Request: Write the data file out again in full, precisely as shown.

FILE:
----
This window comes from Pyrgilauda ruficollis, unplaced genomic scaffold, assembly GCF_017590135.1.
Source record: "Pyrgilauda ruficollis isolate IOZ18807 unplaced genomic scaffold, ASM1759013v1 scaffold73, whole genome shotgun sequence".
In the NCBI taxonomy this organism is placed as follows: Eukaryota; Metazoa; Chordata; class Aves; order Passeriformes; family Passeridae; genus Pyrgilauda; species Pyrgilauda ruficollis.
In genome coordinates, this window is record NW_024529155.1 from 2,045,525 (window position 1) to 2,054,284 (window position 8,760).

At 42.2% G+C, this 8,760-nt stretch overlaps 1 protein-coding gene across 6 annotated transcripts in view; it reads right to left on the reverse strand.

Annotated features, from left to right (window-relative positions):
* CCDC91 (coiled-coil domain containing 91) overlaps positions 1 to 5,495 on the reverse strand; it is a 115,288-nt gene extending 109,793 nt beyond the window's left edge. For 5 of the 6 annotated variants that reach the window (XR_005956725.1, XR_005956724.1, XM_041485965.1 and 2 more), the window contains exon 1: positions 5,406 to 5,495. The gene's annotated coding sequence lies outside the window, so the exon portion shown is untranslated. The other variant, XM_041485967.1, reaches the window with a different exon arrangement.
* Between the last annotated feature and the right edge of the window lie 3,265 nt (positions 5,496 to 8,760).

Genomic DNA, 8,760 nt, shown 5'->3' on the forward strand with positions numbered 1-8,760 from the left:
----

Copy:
This window comes from Pyrgilauda ruficollis, unplaced genomic scaffold, assembly GCF_017590135.1.
Source record: "Pyrgilauda ruficollis isolate IOZ18807 unplaced genomic scaffold, ASM1759013v1 scaffold73, whole genome shotgun sequence".
In the NCBI taxonomy this organism is placed as follows: Eukaryota; Metazoa; Chordata; class Aves; order Passeriformes; family Passeridae; genus Pyrgilauda; species Pyrgilauda ruficollis.
In genome coordinates, this window is record NW_024529155.1 from 2,045,525 (window position 1) to 2,054,284 (window position 8,760).

At 42.2% G+C, this 8,760-nt stretch overlaps 1 protein-coding gene across 6 annotated transcripts in view; it reads right to left on the reverse strand.

Annotated features, from left to right (window-relative positions):
* CCDC91 (coiled-coil domain containing 91) overlaps positions 1 to 5,495 on the reverse strand; it is a 115,288-nt gene extending 109,793 nt beyond the window's left edge. For 5 of the 6 annotated variants that reach the window (XR_005956725.1, XR_005956724.1, XM_041485965.1 and 2 more), the window contains exon 1: positions 5,406 to 5,495. The gene's annotated coding sequence lies outside the window, so the exon portion shown is untranslated. The other variant, XM_041485967.1, reaches the window with a different exon arrangement.
* Between the last annotated feature and the right edge of the window lie 3,265 nt (positions 5,496 to 8,760).

Genomic DNA, 8,760 nt, shown 5'->3' on the forward strand with positions numbered 1-8,760 from the left: